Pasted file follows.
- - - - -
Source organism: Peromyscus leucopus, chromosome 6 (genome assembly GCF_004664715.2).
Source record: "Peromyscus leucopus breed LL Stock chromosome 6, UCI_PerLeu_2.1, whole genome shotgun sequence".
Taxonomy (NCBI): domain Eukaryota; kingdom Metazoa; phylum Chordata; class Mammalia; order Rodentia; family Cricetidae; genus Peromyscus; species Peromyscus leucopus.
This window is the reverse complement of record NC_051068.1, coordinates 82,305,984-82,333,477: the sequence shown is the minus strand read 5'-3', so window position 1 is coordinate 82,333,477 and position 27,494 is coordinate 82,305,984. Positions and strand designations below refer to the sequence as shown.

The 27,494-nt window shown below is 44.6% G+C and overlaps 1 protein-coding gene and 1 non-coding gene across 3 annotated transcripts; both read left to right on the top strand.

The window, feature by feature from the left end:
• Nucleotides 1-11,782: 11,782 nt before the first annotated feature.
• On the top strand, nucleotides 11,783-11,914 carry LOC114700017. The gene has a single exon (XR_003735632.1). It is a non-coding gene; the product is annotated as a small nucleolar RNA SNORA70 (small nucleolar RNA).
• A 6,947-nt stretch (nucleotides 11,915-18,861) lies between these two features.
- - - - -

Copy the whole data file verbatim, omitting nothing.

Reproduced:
Source organism: Peromyscus leucopus, chromosome 6 (genome assembly GCF_004664715.2).
Source record: "Peromyscus leucopus breed LL Stock chromosome 6, UCI_PerLeu_2.1, whole genome shotgun sequence".
Taxonomy (NCBI): domain Eukaryota; kingdom Metazoa; phylum Chordata; class Mammalia; order Rodentia; family Cricetidae; genus Peromyscus; species Peromyscus leucopus.
This window is the reverse complement of record NC_051068.1, coordinates 82,305,984-82,333,477: the sequence shown is the minus strand read 5'-3', so window position 1 is coordinate 82,333,477 and position 27,494 is coordinate 82,305,984. Positions and strand designations below refer to the sequence as shown.

The 27,494-nt window shown below is 44.6% G+C and overlaps 1 protein-coding gene and 1 non-coding gene across 3 annotated transcripts; both read left to right on the top strand.

The window, feature by feature from the left end:
• Nucleotides 1-11,782: 11,782 nt before the first annotated feature.
• On the top strand, nucleotides 11,783-11,914 carry LOC114700017. The gene has a single exon (XR_003735632.1). It is a non-coding gene; the product is annotated as a small nucleolar RNA SNORA70 (small nucleolar RNA).
• A 6,947-nt stretch (nucleotides 11,915-18,861) lies between these two features.